This situation models the second characteristic of a great strategy – your plans must be detailed enough so that everyone knows exactly what to do. Getting very specific is challenging for a visionary executive team that’s used to operating in the stratosphere. Some strategic plans fail at implementation because the strategy team doesn’t agree on who will do what by when – and with which resources.

The movie “Apollo 13” depicts one last extremely important strategy lesson. The flight director knows his team faces huge risks and that the outcome is uncertain, but he refuses to water down the goal. He doesn’t say, “Wouldn’t it be great if we could save the astronauts?” or, “Let’s try to save two out of three.” He says from the start that failure is not an option, and he deals with every situation assuming his team can overcome every obstacle. He won’t allow anyone to think otherwise. At one point, a White House representative asks the head of the Apollo program what he should tell the president. The NASA chief gives a dismal assessment, saying, “This could be the worst disaster we’ve ever faced.”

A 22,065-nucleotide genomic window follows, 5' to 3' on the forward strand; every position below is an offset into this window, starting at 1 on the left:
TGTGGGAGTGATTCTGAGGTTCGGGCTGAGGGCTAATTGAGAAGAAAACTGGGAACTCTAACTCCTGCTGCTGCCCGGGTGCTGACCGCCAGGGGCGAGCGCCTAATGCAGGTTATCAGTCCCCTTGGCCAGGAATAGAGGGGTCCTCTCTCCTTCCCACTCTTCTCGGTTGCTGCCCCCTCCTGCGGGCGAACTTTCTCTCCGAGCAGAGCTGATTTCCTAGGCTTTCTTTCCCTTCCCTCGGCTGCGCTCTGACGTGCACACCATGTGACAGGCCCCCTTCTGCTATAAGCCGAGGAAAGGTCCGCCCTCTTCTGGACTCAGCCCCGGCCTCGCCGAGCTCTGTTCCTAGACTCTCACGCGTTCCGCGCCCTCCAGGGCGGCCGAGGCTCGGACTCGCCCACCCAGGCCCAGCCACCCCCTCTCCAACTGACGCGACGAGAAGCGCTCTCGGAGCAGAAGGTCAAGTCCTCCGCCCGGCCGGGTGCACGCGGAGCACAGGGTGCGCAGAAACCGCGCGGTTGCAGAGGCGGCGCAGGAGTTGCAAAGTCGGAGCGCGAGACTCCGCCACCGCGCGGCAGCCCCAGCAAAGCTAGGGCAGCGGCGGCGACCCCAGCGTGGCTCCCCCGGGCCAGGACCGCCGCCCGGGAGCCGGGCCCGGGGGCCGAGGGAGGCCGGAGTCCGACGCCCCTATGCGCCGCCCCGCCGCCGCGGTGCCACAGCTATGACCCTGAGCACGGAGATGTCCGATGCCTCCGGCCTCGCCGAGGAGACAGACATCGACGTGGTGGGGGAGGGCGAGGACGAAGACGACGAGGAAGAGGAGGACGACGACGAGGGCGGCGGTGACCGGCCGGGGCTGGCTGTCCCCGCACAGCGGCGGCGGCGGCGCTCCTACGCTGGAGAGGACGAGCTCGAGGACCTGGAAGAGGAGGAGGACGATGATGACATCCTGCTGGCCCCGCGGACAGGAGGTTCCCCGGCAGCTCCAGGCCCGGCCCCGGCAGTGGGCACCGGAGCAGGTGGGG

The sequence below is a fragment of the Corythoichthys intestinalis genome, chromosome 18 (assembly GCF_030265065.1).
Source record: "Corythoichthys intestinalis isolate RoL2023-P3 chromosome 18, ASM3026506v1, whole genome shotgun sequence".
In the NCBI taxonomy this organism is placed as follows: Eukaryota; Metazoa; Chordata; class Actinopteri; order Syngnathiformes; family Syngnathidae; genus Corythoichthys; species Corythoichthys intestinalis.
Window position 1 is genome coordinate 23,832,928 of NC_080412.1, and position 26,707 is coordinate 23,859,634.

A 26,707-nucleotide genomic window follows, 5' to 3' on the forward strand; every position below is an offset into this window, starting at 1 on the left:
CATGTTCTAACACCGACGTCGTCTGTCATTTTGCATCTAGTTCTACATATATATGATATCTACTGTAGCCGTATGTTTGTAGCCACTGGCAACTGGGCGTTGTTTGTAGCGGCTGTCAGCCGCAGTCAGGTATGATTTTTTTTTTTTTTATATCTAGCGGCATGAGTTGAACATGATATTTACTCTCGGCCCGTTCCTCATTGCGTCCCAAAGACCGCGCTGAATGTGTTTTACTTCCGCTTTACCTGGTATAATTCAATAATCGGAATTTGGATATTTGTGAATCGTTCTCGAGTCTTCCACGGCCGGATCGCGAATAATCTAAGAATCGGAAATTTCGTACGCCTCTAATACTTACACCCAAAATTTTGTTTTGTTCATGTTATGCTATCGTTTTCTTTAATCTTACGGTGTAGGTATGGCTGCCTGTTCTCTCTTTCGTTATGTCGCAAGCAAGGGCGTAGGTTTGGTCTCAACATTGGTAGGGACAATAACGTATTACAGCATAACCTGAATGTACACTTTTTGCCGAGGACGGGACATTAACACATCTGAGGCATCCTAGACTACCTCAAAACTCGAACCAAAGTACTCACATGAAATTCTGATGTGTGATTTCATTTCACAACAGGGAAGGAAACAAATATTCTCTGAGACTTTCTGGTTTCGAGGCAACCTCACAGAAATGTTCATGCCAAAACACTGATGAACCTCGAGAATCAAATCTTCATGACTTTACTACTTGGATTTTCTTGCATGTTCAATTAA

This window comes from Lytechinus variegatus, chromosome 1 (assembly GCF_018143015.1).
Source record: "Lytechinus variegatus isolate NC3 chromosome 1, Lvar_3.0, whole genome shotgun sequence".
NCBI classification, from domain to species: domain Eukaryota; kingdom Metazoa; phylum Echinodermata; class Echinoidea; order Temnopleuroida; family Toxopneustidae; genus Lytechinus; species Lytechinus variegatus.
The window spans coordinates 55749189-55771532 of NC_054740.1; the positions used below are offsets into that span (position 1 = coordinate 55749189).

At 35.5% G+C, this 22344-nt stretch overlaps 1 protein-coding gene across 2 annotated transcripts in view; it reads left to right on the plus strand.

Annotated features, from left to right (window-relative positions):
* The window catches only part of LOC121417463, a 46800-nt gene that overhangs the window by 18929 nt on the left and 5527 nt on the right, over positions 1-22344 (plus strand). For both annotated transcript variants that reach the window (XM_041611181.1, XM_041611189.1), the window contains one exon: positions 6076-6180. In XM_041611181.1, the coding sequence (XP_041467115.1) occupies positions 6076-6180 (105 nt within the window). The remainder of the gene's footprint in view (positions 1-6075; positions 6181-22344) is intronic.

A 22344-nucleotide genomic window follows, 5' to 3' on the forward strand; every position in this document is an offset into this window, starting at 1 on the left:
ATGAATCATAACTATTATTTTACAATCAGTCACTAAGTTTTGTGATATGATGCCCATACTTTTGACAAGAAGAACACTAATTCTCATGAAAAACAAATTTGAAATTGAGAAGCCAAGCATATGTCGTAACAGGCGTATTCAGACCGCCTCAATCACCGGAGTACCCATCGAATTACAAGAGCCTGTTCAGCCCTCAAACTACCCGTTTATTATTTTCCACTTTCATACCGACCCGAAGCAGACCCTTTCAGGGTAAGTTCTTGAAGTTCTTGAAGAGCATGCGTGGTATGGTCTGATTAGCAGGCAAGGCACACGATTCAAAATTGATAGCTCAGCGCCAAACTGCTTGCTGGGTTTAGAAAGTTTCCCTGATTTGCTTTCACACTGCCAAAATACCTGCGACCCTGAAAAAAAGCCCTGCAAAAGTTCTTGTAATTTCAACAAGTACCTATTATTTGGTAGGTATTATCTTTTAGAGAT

Flight Director Kranz overhears the comment, faces the two men and says, “With all due respect, I believe this will be our finest hour.” Let me ask you: If the flight director didn’t send this strong message to his team, if he showed any signs of doubt, do you think his team might have believed just a little less that they could save the astronauts? Do you think the outcome could have been different? A great strategy is bold, clear and uncompromising; it energizes your whole company around significant and vital goals. And remember, your people want to be on a winning team – your strategy must convey that you are serious about beating the competition.

So there you have it – three lessons from the Apollo 13 mission that will improve your strategic plan. Remember to base your strategy on data, develop detailed action plans, and set goals that build excitement and conviction across your company.

The Five Components of a Business Strategy

The Five Components of a Business Strategy

Can you define exactly what makes up a business strategy? Some people say no, but we think you can. In fact, we believe a valid business strategy has five components:

1.) Your company’s current or desired core competencies
2.) A description of how you will differentiate vs. competitors